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Synopsis

When Europeans discovered tobacco among Amerindians in the New World, it became a long-sought panacea of panaceas, the critical ingredient in enemas, ointments, syrups, and powders employed to treat everything from syphilis to cancer. Almost five centuries passed before medical researchers concluded that tobacco is unhealthy and can cause cancer.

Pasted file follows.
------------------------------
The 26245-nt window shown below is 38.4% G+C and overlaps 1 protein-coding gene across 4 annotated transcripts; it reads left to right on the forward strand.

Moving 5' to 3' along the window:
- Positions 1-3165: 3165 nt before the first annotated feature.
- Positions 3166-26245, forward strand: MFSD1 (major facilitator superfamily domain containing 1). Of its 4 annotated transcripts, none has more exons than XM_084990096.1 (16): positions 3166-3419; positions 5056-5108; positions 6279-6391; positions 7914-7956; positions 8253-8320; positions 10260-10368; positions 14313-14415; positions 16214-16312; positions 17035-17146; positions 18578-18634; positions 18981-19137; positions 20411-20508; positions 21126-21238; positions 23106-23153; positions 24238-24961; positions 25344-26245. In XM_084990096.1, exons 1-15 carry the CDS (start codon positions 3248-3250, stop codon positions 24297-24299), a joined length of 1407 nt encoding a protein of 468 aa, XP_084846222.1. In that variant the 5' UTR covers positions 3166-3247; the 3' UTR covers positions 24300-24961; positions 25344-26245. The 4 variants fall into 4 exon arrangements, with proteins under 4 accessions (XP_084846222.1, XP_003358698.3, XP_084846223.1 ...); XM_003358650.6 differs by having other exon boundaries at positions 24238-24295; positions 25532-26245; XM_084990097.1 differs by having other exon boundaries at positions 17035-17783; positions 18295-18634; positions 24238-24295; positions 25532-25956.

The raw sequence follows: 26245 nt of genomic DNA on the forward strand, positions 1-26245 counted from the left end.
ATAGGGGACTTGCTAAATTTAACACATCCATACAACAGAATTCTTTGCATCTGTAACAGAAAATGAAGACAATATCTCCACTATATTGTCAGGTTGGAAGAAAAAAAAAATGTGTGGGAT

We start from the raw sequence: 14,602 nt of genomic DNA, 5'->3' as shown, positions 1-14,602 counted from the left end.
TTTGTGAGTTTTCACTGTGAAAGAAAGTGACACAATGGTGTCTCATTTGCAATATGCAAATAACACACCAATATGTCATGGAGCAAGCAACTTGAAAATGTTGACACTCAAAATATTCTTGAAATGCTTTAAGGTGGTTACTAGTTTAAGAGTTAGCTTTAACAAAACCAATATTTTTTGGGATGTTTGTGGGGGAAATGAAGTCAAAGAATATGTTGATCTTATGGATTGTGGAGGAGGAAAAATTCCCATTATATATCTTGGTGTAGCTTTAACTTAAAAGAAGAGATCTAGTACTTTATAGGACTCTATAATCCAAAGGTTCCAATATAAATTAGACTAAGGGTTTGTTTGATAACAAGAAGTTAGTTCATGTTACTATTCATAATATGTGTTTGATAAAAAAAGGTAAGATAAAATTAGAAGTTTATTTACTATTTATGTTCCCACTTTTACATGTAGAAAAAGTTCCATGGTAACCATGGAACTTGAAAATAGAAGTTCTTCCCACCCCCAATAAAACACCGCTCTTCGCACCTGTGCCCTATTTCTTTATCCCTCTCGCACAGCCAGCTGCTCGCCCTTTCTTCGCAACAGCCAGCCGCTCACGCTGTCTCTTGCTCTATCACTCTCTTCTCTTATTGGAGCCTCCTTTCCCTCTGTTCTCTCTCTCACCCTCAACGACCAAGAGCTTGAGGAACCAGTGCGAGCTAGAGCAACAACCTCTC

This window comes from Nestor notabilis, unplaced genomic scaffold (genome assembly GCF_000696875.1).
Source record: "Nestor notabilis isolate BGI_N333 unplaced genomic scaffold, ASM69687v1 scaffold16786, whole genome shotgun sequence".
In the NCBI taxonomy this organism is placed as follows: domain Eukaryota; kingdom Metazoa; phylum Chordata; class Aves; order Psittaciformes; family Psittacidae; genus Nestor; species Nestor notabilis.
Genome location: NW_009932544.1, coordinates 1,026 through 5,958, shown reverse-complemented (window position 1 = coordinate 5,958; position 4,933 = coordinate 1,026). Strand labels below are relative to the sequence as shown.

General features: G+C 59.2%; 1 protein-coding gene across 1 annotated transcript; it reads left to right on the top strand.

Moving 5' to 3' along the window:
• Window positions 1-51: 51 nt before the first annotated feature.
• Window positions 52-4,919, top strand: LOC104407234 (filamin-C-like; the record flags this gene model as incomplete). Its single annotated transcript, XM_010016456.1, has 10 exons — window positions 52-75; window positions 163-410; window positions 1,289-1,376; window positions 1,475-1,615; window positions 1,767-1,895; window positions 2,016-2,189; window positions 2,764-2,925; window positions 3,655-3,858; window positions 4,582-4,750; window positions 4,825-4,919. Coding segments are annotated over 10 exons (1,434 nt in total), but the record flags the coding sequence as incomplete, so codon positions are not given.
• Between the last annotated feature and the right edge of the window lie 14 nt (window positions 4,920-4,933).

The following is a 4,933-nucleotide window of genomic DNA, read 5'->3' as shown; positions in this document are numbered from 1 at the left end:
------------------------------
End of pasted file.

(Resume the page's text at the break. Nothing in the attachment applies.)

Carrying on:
Smoke Signals follows tobacco from its origins in South America's Andes through its checkered history as a "miracle cure," powerful addictive and poison, friend of government revenue departments, and enemy of law enforcement directed at contraband and tax diversion. Author Jim Poling, Sr., traces tobacco's sacredness among Natives, notably how the modern substance has changed Native lives, sometimes for the good, often for the bad, explores how the coffers of governments, now so dependent on tobacco revenue, will be affected if the plant's commercial use is eliminated, and examines how Native traditions, including tobacco as a holy herb, might survive in modern society and strengthen Natives.

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